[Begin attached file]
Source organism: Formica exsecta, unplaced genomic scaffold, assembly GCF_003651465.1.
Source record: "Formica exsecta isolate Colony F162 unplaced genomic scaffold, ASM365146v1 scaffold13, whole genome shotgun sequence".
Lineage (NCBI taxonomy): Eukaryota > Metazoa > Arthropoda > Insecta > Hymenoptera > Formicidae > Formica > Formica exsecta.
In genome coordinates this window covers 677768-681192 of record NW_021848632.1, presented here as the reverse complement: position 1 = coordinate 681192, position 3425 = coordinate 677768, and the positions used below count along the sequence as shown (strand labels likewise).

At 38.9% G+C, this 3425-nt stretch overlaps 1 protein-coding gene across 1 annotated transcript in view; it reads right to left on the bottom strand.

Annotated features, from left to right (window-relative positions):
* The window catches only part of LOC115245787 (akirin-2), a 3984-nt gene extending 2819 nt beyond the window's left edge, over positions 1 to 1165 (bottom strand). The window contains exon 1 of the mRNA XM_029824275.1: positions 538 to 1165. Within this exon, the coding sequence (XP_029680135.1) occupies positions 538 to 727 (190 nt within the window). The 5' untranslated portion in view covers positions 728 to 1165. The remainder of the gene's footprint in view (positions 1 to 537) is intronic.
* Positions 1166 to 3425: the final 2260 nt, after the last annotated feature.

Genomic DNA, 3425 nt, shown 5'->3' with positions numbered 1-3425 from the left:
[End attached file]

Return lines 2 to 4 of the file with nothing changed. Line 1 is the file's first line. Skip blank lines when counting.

Source record: "Formica exsecta isolate Colony F162 unplaced genomic scaffold, ASM365146v1 scaffold13, whole genome shotgun sequence".
Lineage (NCBI taxonomy): Eukaryota > Metazoa > Arthropoda > Insecta > Hymenoptera > Formicidae > Formica > Formica exsecta.
In genome coordinates this window covers 677768-681192 of record NW_021848632.1, presented here as the reverse complement: position 1 = coordinate 681192, position 3425 = coordinate 677768, and the positions used below count along the sequence as shown (strand labels likewise).